LSE’s Professor Leslie Willcocks with eight important qualifiers to the widespread idea that ‘47% of jobs will disappear to automation’ by 2030.
According to a 2013 report from Oxford academics, 47% of workers in America have jobs at high risk of potential automation. It is an alarming top-line figure and one that has gained a good deal of traction in discussions around the future of work—and is still often repeated today.
Speaking at the LSE Festival, Leslie Willcocks, Emeritus Professor of Work, Technology and Globalisation at LSE, described a set of eight important qualifiers to that figure—which highlights critical nuances within the realm of new technology and how organisations are actually adopting them ‘on the ground’.
1. It is not whole jobs being lost
Only about 9% of whole jobs can be automated at this moment in time—and that is before we ask whether they will or won’t be automated, for a myriad of reasons. It is tasks and activities within jobs that will be automated—60% of jobs are likely to be 30% or more automated by 2030.
2. Jobs are being created too
Many of the earlier studies in this field left job creation out of the equation. New studies have shown that, in fact, net job loss from technological deployment is about 1%. This includes our own research at LSE, and is supported by research at McKinsey & Company, PricewaterhouseCoopers, and the World Economic Forum. These studies indicate 18% of job loss on a global workforce, but a 17% of job gain as a result of these technologies—giving the net job loss of 1%.
There is a significant over-belief in this technology—a belief that we will see a seamless tsunami of technologies entering our organisations, being welcomed with open arms and adopted smoothly. The reality is very different. Technology has never been a ‘fire and forget missile’. Historically it has taken 10-26 years for a major technology to become 90% utilised, across the developed economies. For example, we were projected to have driverless vehicles by this point in time—in reality, adoption of that technology has proved much more challenging.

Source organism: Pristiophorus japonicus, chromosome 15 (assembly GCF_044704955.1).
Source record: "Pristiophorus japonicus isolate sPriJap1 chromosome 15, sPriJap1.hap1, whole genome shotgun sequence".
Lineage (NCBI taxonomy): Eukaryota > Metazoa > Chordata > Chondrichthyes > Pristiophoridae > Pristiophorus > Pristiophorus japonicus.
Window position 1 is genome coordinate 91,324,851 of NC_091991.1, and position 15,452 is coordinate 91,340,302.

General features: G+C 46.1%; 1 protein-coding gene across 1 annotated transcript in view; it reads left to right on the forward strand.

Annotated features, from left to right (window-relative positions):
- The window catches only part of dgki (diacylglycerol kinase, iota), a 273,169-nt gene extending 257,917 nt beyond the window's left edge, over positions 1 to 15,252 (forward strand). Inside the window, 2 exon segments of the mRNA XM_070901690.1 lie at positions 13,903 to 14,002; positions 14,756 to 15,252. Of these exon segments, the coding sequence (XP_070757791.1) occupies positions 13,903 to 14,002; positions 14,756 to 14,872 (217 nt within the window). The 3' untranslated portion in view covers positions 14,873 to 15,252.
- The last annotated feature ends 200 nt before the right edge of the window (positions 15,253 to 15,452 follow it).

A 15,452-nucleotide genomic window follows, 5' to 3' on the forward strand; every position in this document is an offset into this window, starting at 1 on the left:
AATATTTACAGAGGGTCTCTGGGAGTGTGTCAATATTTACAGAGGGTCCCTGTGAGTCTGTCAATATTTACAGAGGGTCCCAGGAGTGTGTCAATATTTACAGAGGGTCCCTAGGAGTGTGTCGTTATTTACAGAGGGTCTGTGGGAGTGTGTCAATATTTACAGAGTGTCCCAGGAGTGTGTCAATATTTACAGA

There is also an over-belief in the perfectibility of the technology. Researchers are prone to thinking of automation as either perfect already, or easily perfectible. People who have worked with technology in the 80s, 90s, and 00s will tell you: we have always been told a technology is going to be perfect one day. Many thousands of upgrades later we are still working with imperfect technology.
5. Human skills
People grossly underrate the distinctive human skills that cannot be replicated by these technologies. Studies by LSE and others identified 17 sets of skills people use at work and estimated only six of those could be automated at any time in the next ten years. Humans have strengths—especially using skills in combinations—that machines are unlikely to replicate any time soon.
6. Demographics matter
Ageing populations—for example those of China and Japan—possess skills deficits, which can be addressed by automation. Automation here becomes a coping mechanism as much as a mechanism to drive growth. These countries are not going to meet their productivity and growth targets unless they start using automation technologies very seriously. It is not the same in every part of the world.
7. More work to be done
There is an assumption that the amount of work to be done will remain stable. In fact, the amount of work to be done increases dramatically year-on-year. Conservatively, work increases 10-15% per annum. Factor this into any equation about automation and job loss and the picture will be radically changed.
8. Skill shifts not losses
A bigger issue than job losses—in our debates about the future of work—should be skill shifts. Over the next 10-20 years, low-skilled work will go from 44% of the workforce globally to around 32%. There will be skill shifts towards non-repetitive work, digital work, STEM skills, cognitive skills—distinctive human skills that cannot be replicated. Not developing these skills will create capability gaps that impact adversely on productivity, but also, perversely on speed of automation. I don’t think any of us—corporates, educational institutions, governments, or individuals—are set up well to deal with these dramatic skill shifts.
- This blog was originally posted by LSE Online.
- Leslie Willcocks is an Emeritus Professor of Work, Technology and Globalisation in the Department of Management. He is a course contributor to LSE’s online certificate course Technological Disruption: Managing the Impact on Business, Society and Politics. The course aims to explore the challenges and opportunities that technological disruption poses, and provide the knowledge and tools to lead a strategic response.
- Feature image by Possessed Photography on Unsplash.